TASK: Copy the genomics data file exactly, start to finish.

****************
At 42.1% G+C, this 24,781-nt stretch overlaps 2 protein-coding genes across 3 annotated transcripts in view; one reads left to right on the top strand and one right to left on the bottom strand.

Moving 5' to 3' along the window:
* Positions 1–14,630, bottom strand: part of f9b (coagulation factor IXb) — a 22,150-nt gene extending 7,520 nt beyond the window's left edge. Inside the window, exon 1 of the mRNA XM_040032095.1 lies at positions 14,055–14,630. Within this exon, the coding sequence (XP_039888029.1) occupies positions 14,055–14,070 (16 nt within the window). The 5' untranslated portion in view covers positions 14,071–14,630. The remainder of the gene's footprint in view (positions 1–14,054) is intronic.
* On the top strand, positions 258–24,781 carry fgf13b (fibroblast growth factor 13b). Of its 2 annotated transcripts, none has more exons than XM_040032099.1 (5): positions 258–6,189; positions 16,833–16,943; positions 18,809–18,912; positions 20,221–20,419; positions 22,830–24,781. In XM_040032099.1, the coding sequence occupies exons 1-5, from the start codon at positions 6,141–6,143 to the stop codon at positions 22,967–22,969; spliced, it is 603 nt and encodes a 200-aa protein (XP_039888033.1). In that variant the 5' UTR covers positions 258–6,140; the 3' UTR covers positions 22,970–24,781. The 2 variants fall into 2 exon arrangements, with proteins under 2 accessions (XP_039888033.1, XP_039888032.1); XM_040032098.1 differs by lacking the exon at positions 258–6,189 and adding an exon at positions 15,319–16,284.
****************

At 42.1% G+C, this 24,781-nt stretch overlaps 2 protein-coding genes across 3 annotated transcripts in view; one reads left to right on the top strand and one right to left on the bottom strand.

Moving 5' to 3' along the window:
* Positions 1–14,630, bottom strand: part of f9b (coagulation factor IXb) — a 22,150-nt gene extending 7,520 nt beyond the window's left edge. Inside the window, exon 1 of the mRNA XM_040032095.1 lies at positions 14,055–14,630. Within this exon, the coding sequence (XP_039888029.1) occupies positions 14,055–14,070 (16 nt within the window). The 5' untranslated portion in view covers positions 14,071–14,630. The remainder of the gene's footprint in view (positions 1–14,054) is intronic.
* On the top strand, positions 258–24,781 carry fgf13b (fibroblast growth factor 13b). Of its 2 annotated transcripts, none has more exons than XM_040032099.1 (5): positions 258–6,189; positions 16,833–16,943; positions 18,809–18,912; positions 20,221–20,419; positions 22,830–24,781. In XM_040032099.1, the coding sequence occupies exons 1-5, from the start codon at positions 6,141–6,143 to the stop codon at positions 22,967–22,969; spliced, it is 603 nt and encodes a 200-aa protein (XP_039888033.1). In that variant the 5' UTR covers positions 258–6,140; the 3' UTR covers positions 22,970–24,781. The 2 variants fall into 2 exon arrangements, with proteins under 2 accessions (XP_039888033.1, XP_039888032.1); XM_040032098.1 differs by lacking the exon at positions 258–6,189 and adding an exon at positions 15,319–16,284.